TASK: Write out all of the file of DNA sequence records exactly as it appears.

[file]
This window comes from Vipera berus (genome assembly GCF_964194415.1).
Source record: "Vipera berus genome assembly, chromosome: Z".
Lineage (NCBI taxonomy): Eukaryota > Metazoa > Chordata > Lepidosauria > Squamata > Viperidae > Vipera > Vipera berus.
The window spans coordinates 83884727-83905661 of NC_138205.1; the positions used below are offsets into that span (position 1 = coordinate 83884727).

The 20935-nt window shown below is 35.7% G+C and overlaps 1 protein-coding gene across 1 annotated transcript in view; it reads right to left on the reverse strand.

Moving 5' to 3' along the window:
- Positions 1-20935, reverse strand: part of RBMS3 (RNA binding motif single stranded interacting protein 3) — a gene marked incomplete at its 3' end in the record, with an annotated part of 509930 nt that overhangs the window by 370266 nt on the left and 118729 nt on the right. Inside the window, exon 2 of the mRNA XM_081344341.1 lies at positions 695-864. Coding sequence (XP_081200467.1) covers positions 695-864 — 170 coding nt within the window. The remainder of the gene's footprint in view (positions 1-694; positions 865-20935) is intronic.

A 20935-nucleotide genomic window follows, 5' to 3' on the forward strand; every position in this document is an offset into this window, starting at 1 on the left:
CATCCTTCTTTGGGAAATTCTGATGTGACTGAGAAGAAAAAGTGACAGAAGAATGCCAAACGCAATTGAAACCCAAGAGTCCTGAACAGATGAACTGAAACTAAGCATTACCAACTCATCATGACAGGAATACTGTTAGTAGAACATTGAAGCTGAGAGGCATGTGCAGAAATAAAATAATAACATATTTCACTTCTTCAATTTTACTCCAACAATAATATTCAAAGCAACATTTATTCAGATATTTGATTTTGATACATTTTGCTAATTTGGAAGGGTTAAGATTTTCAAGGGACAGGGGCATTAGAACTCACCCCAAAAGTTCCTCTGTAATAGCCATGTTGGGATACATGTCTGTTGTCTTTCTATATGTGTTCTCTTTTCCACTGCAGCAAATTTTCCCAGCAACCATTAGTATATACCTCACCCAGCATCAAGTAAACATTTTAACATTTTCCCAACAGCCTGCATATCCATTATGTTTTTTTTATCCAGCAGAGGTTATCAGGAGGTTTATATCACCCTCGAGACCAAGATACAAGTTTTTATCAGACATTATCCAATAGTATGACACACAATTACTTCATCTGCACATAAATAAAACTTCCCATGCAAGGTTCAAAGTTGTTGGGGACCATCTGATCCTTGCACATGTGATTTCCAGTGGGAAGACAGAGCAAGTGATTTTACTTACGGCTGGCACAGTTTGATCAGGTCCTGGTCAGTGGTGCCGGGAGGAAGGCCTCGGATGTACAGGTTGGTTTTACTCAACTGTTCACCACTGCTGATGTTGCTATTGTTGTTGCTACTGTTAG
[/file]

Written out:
This window comes from Vipera berus (genome assembly GCF_964194415.1).
Source record: "Vipera berus genome assembly, chromosome: Z".
Lineage (NCBI taxonomy): Eukaryota > Metazoa > Chordata > Lepidosauria > Squamata > Viperidae > Vipera > Vipera berus.
The window spans coordinates 83884727-83905661 of NC_138205.1; the positions used below are offsets into that span (position 1 = coordinate 83884727).

The 20935-nt window shown below is 35.7% G+C and overlaps 1 protein-coding gene across 1 annotated transcript in view; it reads right to left on the reverse strand.

Moving 5' to 3' along the window:
- Positions 1-20935, reverse strand: part of RBMS3 (RNA binding motif single stranded interacting protein 3) — a gene marked incomplete at its 3' end in the record, with an annotated part of 509930 nt that overhangs the window by 370266 nt on the left and 118729 nt on the right. Inside the window, exon 2 of the mRNA XM_081344341.1 lies at positions 695-864. Coding sequence (XP_081200467.1) covers positions 695-864 — 170 coding nt within the window. The remainder of the gene's footprint in view (positions 1-694; positions 865-20935) is intronic.

A 20935-nucleotide genomic window follows, 5' to 3' on the forward strand; every position in this document is an offset into this window, starting at 1 on the left:
CATCCTTCTTTGGGAAATTCTGATGTGACTGAGAAGAAAAAGTGACAGAAGAATGCCAAACGCAATTGAAACCCAAGAGTCCTGAACAGATGAACTGAAACTAAGCATTACCAACTCATCATGACAGGAATACTGTTAGTAGAACATTGAAGCTGAGAGGCATGTGCAGAAATAAAATAATAACATATTTCACTTCTTCAATTTTACTCCAACAATAATATTCAAAGCAACATTTATTCAGATATTTGATTTTGATACATTTTGCTAATTTGGAAGGGTTAAGATTTTCAAGGGACAGGGGCATTAGAACTCACCCCAAAAGTTCCTCTGTAATAGCCATGTTGGGATACATGTCTGTTGTCTTTCTATATGTGTTCTCTTTTCCACTGCAGCAAATTTTCCCAGCAACCATTAGTATATACCTCACCCAGCATCAAGTAAACATTTTAACATTTTCCCAACAGCCTGCATATCCATTATGTTTTTTTTATCCAGCAGAGGTTATCAGGAGGTTTATATCACCCTCGAGACCAAGATACAAGTTTTTATCAGACATTATCCAATAGTATGACACACAATTACTTCATCTGCACATAAATAAAACTTCCCATGCAAGGTTCAAAGTTGTTGGGGACCATCTGATCCTTGCACATGTGATTTCCAGTGGGAAGACAGAGCAAGTGATTTTACTTACGGCTGGCACAGTTTGATCAGGTCCTGGTCAGTGGTGCCGGGAGGAAGGCCTCGGATGTACAGGTTGGTTTTACTCAACTGTTCACCACTGCTGATGTTGCTATTGTTGTTGCTACTGTTAG